Figure 1: (a) Contrast-enhanced computed tomography of the abdomen axial view reveals a bilobed complex solid-cystic mass (M) containing adipose tissue and calcification in anterior pararenal space; (b) Operative view showing the intraluminal duodenal mass (M) with a clear plane of cleavage from the pancreas (P). The proximal and distal level of duodenal transection (d) are shown; (c and d) Light microscopy (×10) view of two sections from tumor showing intestinal mucosa, squamous and respiratory epithelium, glial tissue (G), adipose tissue, skin appendage, and lymphoid tissue (L)

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Gastrointestinal (GIT) teratomas as such are uncommon and duodenal teratoma is a rarity with only a few reported cases.[2] Pediatric GIT teratomas mostly occur in the stomach, with a distinct preponderance for male infants and present with palpable lump and GIT bleeding.[2] Duodenal teratoma, just as teratoma of the hepatoduodenal ligament, is a rare differential for an upper abdominal mobile and midline solid-cystic right upper abdominal lump. It is usually associated with GIT bleeding and jaundice and may masquerade as choledochal cyst. The presence of a well-circumscribed complex mass having fat attenuation and calcification as reported herein, however, clinches the diagnosis of teratoma.[2] Another important differential for duodenal teratoma is GIT stromal tumor. They, however, have a median age of presentation in the fifth decade and have distinct spindle cell morphology with CD 117 positivity.[3] Complete surgical excision with clear margins, as done in this patient, is the mainstay of treatment for duodenal teratoma. This, however, may be difficult for tumors that are abutting ampulla of Vater and may require complex reconstructive procedures and at times even a pancreatoduodenectomy.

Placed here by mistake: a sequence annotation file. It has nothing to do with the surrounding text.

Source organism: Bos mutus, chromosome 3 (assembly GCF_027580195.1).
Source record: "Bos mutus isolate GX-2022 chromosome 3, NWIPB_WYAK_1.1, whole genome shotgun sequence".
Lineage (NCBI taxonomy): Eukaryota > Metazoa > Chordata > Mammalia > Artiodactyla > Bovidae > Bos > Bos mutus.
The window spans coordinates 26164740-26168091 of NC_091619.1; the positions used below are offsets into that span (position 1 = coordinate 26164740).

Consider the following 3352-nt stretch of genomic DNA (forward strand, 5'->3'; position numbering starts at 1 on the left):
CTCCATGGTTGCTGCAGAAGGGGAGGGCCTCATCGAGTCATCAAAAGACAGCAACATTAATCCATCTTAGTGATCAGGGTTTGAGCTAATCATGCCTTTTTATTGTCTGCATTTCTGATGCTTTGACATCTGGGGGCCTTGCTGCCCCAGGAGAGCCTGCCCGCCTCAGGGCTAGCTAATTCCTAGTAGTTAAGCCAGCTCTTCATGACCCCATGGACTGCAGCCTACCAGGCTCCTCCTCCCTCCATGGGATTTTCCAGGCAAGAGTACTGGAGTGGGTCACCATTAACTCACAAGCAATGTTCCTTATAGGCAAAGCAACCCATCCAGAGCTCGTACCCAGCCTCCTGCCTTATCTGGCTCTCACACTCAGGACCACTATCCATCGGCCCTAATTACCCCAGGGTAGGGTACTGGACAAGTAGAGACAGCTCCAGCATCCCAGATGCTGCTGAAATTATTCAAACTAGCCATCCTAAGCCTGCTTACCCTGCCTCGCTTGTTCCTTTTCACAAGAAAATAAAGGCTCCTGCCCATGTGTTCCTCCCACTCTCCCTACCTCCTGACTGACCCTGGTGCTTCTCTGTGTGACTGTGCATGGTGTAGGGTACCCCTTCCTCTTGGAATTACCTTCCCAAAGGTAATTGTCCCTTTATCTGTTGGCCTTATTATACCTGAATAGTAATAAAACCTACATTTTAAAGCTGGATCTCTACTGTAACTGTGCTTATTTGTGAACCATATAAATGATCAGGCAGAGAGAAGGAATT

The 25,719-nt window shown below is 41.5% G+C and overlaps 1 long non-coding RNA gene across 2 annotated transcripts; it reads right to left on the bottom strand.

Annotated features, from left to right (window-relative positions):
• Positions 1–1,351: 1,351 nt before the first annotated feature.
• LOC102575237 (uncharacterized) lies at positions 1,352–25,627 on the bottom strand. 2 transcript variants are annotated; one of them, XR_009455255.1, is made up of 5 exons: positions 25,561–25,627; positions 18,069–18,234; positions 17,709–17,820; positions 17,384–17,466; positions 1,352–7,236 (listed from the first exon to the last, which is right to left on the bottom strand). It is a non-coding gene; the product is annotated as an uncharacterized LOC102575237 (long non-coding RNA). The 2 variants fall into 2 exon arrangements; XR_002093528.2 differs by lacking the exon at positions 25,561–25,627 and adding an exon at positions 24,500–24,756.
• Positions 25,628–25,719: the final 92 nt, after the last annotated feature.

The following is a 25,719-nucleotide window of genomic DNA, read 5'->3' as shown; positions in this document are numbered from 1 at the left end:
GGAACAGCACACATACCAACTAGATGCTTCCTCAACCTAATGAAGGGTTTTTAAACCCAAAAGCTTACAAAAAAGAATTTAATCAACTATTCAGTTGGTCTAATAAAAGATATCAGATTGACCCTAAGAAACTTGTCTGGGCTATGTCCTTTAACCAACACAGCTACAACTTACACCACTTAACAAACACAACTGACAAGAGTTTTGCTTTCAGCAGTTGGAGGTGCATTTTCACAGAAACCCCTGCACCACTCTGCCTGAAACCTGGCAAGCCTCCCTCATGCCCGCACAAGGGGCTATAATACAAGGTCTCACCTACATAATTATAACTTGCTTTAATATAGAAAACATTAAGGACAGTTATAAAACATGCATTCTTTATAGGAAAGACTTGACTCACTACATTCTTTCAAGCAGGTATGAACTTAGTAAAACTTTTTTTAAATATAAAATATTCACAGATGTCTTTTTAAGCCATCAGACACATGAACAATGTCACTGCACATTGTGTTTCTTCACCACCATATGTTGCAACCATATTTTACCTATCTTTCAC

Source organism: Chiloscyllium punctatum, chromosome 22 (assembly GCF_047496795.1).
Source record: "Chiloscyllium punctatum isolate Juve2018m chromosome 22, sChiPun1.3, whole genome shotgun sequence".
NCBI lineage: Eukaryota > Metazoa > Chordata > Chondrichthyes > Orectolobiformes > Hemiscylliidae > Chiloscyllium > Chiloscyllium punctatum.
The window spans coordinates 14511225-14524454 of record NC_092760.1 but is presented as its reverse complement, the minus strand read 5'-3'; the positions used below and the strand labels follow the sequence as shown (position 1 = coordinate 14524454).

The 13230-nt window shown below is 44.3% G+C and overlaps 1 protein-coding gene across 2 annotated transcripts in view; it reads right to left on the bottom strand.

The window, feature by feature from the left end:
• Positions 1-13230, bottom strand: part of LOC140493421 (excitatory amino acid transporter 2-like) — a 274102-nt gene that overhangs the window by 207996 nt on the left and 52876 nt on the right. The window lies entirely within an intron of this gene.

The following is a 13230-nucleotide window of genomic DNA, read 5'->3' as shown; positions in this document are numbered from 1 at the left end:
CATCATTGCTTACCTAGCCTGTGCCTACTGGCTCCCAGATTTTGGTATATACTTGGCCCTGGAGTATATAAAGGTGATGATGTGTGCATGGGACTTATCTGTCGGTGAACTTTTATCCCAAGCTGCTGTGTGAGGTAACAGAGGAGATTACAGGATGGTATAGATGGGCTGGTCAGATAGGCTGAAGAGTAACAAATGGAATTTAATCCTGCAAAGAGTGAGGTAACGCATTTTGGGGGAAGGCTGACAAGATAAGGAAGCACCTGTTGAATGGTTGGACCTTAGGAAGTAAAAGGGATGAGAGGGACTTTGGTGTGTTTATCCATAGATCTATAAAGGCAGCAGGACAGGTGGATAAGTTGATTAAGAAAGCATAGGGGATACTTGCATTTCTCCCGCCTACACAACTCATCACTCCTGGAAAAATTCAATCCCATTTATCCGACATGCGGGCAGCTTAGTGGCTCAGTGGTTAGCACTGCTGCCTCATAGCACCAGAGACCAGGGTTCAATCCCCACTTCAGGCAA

Declaration of patient consent

The authors certify that they have obtained all appropriate patient consent forms. In the form the patient(s) has/have given his/her/their consent for his/her/their images and other clinical information to be reported in the journal. The patients understand that their names and initials will not be published and due efforts will be made to conceal their identity, but anonymity cannot be guaranteed.

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Conflicts of interest

There are no conflicts of interest.

   References Top

Gundapaneni S, Dhua AK, Jain V, Jana M, Agarwala S, Bhatnagar V, et al. Teratoma in the hepatoduodenal ligament. J Indian Assoc Pediatr Surg 2018;23:228-31.  Back to cited text no. 1
[PUBMED]  [Full text]  
Joshi P, Parelkar S, Shetty S, Sanghvi B, Mundada D, Kapadnis S, et al. Mature duodenal teratoma in a neonate with exomphalos minor with intestinal obstruction: First case report. Eur J Pediatr Surg 2014;24:187-9.  Back to cited text no. 2
Vasile D, Iancu G, Iancu RC, Simion G, CiuluvicńÉ RC. Duodenal gastrointestinal stromal tumor presenting as pancreatic head mass – A case report. Rom J Morphol Embryol 2017;58:255-9.  Back to cited text no. 3